Tell Me a Story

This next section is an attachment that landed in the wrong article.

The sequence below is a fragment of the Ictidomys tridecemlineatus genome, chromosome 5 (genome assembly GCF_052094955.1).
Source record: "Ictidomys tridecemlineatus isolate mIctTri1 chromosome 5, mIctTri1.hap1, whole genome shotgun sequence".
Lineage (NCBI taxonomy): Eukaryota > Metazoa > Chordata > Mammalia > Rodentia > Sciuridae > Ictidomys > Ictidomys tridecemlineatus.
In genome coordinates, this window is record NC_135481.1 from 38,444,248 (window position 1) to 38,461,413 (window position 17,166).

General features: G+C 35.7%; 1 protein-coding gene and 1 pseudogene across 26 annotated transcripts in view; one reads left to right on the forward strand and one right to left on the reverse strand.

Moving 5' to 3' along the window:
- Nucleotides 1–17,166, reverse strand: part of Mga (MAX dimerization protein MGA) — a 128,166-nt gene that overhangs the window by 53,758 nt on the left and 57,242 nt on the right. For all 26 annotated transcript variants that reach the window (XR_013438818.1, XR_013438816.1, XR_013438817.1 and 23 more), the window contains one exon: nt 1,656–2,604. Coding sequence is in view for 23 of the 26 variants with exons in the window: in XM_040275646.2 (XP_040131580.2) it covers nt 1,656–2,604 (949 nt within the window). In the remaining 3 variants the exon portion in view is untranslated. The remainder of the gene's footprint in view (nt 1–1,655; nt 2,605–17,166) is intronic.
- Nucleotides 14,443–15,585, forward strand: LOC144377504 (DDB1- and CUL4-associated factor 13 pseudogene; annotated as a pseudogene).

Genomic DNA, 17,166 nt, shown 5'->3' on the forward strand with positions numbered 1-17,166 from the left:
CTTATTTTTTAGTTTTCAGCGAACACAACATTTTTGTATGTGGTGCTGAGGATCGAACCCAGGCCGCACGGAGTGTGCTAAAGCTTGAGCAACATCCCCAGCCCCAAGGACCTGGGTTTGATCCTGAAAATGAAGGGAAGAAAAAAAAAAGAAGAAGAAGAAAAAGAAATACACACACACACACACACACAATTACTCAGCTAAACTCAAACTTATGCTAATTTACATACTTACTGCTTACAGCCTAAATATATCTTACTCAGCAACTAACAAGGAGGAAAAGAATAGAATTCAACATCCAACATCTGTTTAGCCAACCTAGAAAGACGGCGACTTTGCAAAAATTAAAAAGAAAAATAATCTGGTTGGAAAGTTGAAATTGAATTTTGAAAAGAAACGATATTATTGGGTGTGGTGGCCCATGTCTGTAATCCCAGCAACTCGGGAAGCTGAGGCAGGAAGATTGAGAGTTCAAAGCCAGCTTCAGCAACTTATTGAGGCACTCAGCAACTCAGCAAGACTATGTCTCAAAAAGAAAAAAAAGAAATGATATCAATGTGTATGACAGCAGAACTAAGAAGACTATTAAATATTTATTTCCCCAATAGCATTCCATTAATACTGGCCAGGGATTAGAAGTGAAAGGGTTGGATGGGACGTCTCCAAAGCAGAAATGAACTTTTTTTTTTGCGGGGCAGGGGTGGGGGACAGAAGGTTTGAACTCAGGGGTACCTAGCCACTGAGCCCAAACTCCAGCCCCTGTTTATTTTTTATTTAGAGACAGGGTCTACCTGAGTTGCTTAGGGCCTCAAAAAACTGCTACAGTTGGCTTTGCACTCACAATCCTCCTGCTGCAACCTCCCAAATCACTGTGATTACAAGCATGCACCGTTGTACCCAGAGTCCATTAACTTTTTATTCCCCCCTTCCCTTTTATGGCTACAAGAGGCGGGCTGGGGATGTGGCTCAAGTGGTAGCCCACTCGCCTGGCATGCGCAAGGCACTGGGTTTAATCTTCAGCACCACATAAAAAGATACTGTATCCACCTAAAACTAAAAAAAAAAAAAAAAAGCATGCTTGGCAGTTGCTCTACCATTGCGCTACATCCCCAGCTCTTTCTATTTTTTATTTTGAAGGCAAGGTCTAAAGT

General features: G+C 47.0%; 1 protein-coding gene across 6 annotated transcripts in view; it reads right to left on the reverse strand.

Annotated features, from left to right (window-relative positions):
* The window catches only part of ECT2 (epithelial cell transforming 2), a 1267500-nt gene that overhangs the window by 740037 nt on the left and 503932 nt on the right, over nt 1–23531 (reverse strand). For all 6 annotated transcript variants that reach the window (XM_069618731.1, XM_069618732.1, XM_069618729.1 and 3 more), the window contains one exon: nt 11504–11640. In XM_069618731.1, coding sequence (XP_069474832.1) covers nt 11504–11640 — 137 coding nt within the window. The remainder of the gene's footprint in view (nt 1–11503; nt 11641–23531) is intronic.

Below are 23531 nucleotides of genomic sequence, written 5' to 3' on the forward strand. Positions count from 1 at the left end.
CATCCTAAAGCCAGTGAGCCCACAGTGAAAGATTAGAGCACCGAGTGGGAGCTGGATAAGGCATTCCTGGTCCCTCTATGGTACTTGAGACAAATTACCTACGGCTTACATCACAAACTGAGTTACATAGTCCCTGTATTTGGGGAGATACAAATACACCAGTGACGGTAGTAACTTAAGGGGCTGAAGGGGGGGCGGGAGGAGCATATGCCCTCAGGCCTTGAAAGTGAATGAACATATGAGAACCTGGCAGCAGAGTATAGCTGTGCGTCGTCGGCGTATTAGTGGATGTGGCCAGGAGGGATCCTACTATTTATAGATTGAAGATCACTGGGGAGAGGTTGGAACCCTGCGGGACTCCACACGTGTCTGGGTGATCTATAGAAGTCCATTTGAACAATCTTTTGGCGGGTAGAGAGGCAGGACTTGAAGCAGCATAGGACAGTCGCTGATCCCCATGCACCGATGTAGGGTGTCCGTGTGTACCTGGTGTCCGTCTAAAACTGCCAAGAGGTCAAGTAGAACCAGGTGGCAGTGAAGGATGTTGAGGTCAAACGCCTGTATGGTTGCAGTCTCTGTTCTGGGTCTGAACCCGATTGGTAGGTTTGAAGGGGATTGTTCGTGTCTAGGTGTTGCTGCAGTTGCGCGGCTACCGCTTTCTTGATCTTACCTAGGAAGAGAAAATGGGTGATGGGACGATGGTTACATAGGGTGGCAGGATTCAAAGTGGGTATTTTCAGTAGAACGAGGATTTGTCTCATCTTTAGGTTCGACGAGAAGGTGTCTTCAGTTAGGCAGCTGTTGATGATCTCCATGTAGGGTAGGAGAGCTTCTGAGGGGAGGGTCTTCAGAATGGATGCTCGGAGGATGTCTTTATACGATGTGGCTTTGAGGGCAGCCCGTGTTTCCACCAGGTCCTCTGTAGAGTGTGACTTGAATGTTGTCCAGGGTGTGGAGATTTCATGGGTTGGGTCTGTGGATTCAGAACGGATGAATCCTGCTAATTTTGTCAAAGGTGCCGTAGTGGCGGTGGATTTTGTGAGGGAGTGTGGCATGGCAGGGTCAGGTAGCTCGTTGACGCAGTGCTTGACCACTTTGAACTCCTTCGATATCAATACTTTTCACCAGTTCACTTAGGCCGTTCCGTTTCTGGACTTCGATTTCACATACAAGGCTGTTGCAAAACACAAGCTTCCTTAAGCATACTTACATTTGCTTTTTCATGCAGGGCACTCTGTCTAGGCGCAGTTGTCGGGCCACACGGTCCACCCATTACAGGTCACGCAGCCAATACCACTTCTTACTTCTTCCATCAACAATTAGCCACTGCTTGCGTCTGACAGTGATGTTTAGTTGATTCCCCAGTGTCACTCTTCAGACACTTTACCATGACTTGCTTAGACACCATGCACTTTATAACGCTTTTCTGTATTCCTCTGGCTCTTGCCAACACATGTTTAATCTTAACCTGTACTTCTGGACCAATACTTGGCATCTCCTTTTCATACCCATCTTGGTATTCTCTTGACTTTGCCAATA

By Nicola RyanKaren Carroll is a storyteller, writer and recitationist living in Logy Bay, NL. Originally from Carbonear, she writes stories with local flair based on her family, her personal experiences and tales shared by friends. Recently, with the generous help of some local musicians, she recorded and released an e-album of original recitations titled Molasses and Homemade Bread. Recitations are rhyming, rhythmic, funny stories told from memory in front of a crowd. Downhome readers may remember listening to Ted Russell perform the Chronicles of Uncle Mose on the radio or learning the lines to The Smokeroom on the Kyle at school. Spinning yarns is popular here in Newfoundland and Labrador, and our distinct oral tradition is so deeply woven into our culture it can be traced back to the first European settlers who arrived here.âEvery culture has its stories,â Karen says. âBut for us, for some reason, weâve become exceptional storytellers. Its something weâve done here for years.â She adds, âI think storytelling is in the water and the air here, really. Itâs here everywhere.âShe traces her gift of the gab all the way back to her earliest days growing up in Carbonear. âI started from a very young age listening to stories. Iâm number six of eight children, so there were always stories around our kitchen table and our house. My mother always had these little rhymes she would do. My maternal grandmother was a storyteller, so it just came to me organically I suppose.â With the help of dedicated teachers, Karen honed her performance skills at school concerts and the Kiwanis music festival. âItâs been kind of a process thatâs evolved for me over a long period of time,â she explains. In recent years, sheâs been an active member of the Concert Crowd in Outer Cove and the St. Johnâs Storytelling Festival. Her recitations generate lots of positive reception. âPeople started giving me stories,â she laughs. âItâs like Iâm a magnet for it - which is great because it gives you so much material.â The current COVID-19 crisis also gave Karen material. âDuring the pandemic, I took the opportunity and wrote a rhyming fable about my three grandchildren. I [wanted to] link it back to my maternal grandmother. She was born in 1900. She was alive for the Spanish flu, First World War, Great Depression, tuberculosis, polio - and she survived all that. So she had a lot of knowledge.â Storytelling has long been an essential way of sharing this kind of traditional knowledge. âEverything my grandmother knew - how to bake bread, how to birth a baby and cure an infection, and herbs and plants, and how to make a poultice - that was all passed down verbally. Thatâs how things were done,â Karen says. âA lot has been lost to time. Lots of times, when people died, unless they passed [that information] on, it died with them and was gone. So any of these stories, even pieces of stories, that we can take and preserve and write down and record, they can now be passed on.â A friend with a little recording studio recorded the family fable, Karenâs husband Jim Carroll added some instrumental music, and they shared their work with family and friends that Christmas.At the same time, the pandemic also compelled the St. Johnâs Storytelling Festival to go virtual - a move that expanded their audience tremendously. âWe moved to the virtual format and we started doing our storytelling circles and events online for free. We had people attend from the entire world - from Australia to California to Scotland, Wales - you wouldnât believe the audience.â Seeing folks online being enchanted by recitations and storytelling from Newfoundland and Labrador really inspired Karen. âI thought, you know what, Iâve got all these recitations, Iâve got to put them down, Iâve got to preserve them, I want them out there,â she says. While storytelling might come naturally to Karen, creating an album still seemed daunting. âI started getting advice from people. The first thing [fellow recitationist] Dave Padden said to me was âdonât print CDs,ââ Karen laughs. âHe said, âI have 800 of them in my basement, theyâre expensive to make and (youâll) end up just giving them away.ââ Creating a virtual album - an e-album - that could easily be shared online was the way to go. âI worked with Brad Tuck, whoâs an amazing recording artist. He said weâre going to put it on these (streaming) platforms and it doesnât matter where people are in the world, if theyâre interested they can access it electronically.âThe album, titled Molasses and Homemade Bread, is comprised of 12 original recitations written and performed by Karen, accompanied by instrumental music from a variety of local musicians including Siochana, Buddy Wasisname and the Other Fellas, the Dardanelles, and Sherry Ryan who all lent their talents freely. âI was so fortunate to have all those musicians from here agree to let me use their music. Thereâs such a wonderful community of artists here,â Karen says. Launched in October on iTunes, Spotify and Amazon Music, the album release was live streamed on YouTube. So far, the reception and support have been phenomenal. âIâve had people say âIâm going to give this to so and so for Christmas,â âIâm going to send this to my niece in London because she would love this and I can gift it so easily.â Itâs a really nice thing because itâs gone so many places,â says Karen.âDave Padden said to me, âNow you donât think youâre going to make any money, do ya?â I said, âNo, Iâm not doing it for that reason,ââ says Karen. âI say, just send it out to the world. Where itâll land, I donât know. I hope it lands with people who enjoy the stories. I just want people to enjoy it.â For a free preview and to stream Molasses and Homemade Bread, visit https://tinyurl.com/KarenCarrollStoryteller, or follow âKarenCarrollStorytellerâ on Facebook.